1988 – Tatsumi Fujinami defeated Big Van Vader in a tournament final for the IWGP Heavyweight title
1998 – Joey Matthews defeated Christian York for the SCW Light Heavyweight title
2000 – Chris Benoit defeated Chris Jericho for the WWF Intercontinental title
2002 – Johnny the Bull defeated Race Steele for the Heartland Wrestling Association Heavyweight Title
2002 – BJ Whitmer defeated Shannon Moore, Jamie Knoble & Matt Stryker for the Heartland Wrestling Association Cruiserweight Title

1950 – Kamala was born

The Assignment
It’s important to know your history to know where you have come from and where you are going. Back when Nova was in charge of the WWE developmental system he implemented mandatory history assignments for the students of the developmental territories so they would know pro wrestling’s history and they would learn just how many moves Nova created and apparently the best ways to get on-line prescriptions. I feel Nova had a great idea there and every week I will assign a book or DVD for you to check out and learn from. They are not only educational, but very entertaining.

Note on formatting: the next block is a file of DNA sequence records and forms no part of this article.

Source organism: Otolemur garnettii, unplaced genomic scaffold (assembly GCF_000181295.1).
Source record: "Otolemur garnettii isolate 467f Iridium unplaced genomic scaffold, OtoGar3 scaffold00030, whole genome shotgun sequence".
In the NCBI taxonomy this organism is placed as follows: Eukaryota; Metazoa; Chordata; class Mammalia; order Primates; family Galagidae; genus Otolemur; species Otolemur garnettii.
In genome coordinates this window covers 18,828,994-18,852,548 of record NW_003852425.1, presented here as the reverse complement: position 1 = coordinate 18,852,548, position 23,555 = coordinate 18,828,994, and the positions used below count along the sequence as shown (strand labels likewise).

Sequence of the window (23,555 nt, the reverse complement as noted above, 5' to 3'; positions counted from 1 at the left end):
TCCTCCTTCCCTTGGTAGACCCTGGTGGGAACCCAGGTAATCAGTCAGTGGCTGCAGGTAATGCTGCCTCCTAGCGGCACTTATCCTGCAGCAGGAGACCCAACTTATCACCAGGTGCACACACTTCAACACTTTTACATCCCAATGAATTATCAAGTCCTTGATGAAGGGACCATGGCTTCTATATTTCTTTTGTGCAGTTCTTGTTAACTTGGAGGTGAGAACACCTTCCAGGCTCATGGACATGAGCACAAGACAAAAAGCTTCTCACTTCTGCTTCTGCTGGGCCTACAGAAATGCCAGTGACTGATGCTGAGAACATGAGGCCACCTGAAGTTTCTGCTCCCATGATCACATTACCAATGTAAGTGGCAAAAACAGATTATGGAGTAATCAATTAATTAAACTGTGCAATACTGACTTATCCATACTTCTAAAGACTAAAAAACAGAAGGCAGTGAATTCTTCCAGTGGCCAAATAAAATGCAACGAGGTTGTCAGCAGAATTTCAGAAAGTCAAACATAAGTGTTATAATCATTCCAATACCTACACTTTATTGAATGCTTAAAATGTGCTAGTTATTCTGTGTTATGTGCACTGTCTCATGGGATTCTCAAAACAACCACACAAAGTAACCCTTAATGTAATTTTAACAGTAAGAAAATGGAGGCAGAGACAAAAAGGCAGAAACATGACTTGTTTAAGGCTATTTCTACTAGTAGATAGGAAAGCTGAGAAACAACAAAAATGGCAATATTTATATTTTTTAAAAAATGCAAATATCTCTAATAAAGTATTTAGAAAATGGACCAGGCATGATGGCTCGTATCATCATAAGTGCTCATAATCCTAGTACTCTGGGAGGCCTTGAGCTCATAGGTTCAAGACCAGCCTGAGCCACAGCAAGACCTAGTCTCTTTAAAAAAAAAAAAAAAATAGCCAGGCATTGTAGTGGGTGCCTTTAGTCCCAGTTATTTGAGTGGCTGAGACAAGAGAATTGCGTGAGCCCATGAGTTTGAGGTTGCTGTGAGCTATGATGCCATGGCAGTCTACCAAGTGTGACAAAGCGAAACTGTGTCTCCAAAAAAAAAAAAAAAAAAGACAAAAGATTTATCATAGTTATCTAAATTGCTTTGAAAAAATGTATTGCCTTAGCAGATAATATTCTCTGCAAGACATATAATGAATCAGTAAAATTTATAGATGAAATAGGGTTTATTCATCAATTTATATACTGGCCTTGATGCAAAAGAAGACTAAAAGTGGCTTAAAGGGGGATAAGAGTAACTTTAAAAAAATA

I finally got around to reading “Dynamite Kid” Tom Billington’s book Pure Dynamite from back in 2001. I had heard a lot of things about it over the years, how it was dry and boring and that Dynamite was overly bitter and angry to the business. I personally didn’t find either claim to be true. The book clocks at just a little over 200 pages and found it to be an easy and enjoyable read. I didn’t feel like Dynamite came off as overly bitter, but rather just told it like he saw it. He gives his honest opinions on each member of the Hart family, but nothing that he says comes off as too surprising. His now infamous hallway fight with The Rougeau Brothers has been dissected so much over the years on the Internet that finally reading about from the horse’s mouth didn’t have quite the same effect as it probably would have years ago. It was great to hear about his legendary matches with the original Tiger Mask, whom Dynamite respects immensely to this day. He does have some surprising views on his first cousin and Bulldog parter Davey Boy Smith. I always thought they were more of equals but its apparent that Davey Boy was years younger and more naïve than DK. He followed in DK’s footsteps through his career, until their personal and professional split in 1990. From the sounds of it the two never did make up or even speak to each other again before Davey’s untimely death. As he wraps up his book he is visiting the WWF at a UK-only pay per view in 2000, which I found surprising and as I didn’t realize DK had ever gone back at a WWE event since he left in 1988. It sounded like he had an enjoyable time and the newer stars of the days he treated him with respect. He also has tremendous respect for both Haku and Harley Race, two men I’m noticing popping up in a lot of autobiographies as respected men throughout the industry worldwide. Overall the book is a fun little read that’s a breeze to go through, but it undoubtedly out of date in today’s climate, as I’d love to hear DK’s opinions on Davey’s death and the Chris Benoit situation, as he acknowledged that Benoit was emulating him and even got a chance to work with him a couple times before his retirement.